Sunset Commission Proposal that DPS Eliminate Guard Dog and Telematics Programs

This is the fifth part of an ongoing series reviewing proposed changes to the Department of Public Safety (DPS) rules and law by the Texas Sunset Advisory Commission (Sunset Commission). As we discussed previously, DPS is being reviewed by the Texas Sunset Advisory Commission, which has prepared its report for the Texas Legislature in the 2019 legislative session.

In this post, we look at the proposal to eliminate private security programs for guard dog companies, guard dog trainers, and telematics companies. With regards to guard dog companies and trainers, the Sunset Commission noted that few complaints arose underneath these programs, and most of those issues could be addressed by animal cruelty laws. Further, neither guard dog owners nor guard dogs themselves are regulated by DPS, which the Sunset Commission believes indicates that there is not a public safety need for guard dog regulation.

Likewise, the Sunset Commission noted that only three telematics companies were licensed in Texas to facilitate services such as emergency roadside assistance, collision notification, or stolen vehicle recovery. The Sunset Commission stated that no meaningful enforcement activities were taken against these companies; thus, regulation of these companies was not in the public interest.

We will follow the legislative session to see how these proposed changes are received by the Legislature and what changes are made. If you would like to read about the Sunset process, you can do so at the Sunset website.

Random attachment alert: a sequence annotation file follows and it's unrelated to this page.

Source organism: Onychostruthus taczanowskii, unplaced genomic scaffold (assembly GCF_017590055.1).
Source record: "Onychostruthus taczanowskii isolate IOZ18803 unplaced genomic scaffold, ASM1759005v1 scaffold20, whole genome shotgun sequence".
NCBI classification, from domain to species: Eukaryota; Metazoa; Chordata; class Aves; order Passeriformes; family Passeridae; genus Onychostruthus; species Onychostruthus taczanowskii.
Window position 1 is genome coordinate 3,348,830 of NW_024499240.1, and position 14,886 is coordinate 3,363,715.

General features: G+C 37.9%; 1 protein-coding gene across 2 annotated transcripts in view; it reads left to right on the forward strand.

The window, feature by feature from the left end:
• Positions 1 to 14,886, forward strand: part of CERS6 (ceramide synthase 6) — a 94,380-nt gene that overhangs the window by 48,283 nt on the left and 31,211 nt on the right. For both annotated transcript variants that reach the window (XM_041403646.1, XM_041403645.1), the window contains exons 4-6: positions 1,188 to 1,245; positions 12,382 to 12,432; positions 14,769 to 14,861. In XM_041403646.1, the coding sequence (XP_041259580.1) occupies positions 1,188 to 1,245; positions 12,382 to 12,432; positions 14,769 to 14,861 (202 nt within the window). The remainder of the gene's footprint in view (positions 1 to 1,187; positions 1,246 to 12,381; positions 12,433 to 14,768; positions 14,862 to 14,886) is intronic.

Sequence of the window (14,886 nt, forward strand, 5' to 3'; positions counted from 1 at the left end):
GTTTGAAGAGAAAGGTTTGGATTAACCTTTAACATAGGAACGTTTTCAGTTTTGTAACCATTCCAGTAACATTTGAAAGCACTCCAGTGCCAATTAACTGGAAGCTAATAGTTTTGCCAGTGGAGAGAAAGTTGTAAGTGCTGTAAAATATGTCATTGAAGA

Sunset Commission Proposal that DPS Eliminate Licenses for Private Security Salespersons and Consultants

This is the fourth part of an ongoing series reviewing proposed changes to the Department of Public Safety (DPS) rules and law by the Texas Sunset Advisory Commission (Sunset Commission). As we discussed previously, DPS is being reviewed by the Texas Sunset Advisory Commission, which has prepared its report for the Texas Legislature in the 2019 legislative session.

In this post, we look at the proposal to eliminate license and requirements for private security salespersons and consultants. The Sunset Commission states that, because these individuals do not provide direct security services, business proposals made by these individuals are better left addressed by resources like the Better Business Bureau and other online business review forums. The Sunset Commission also notes that fraudulent or criminal activity can be reviewed by the consumer protection division of the attorney general’s office.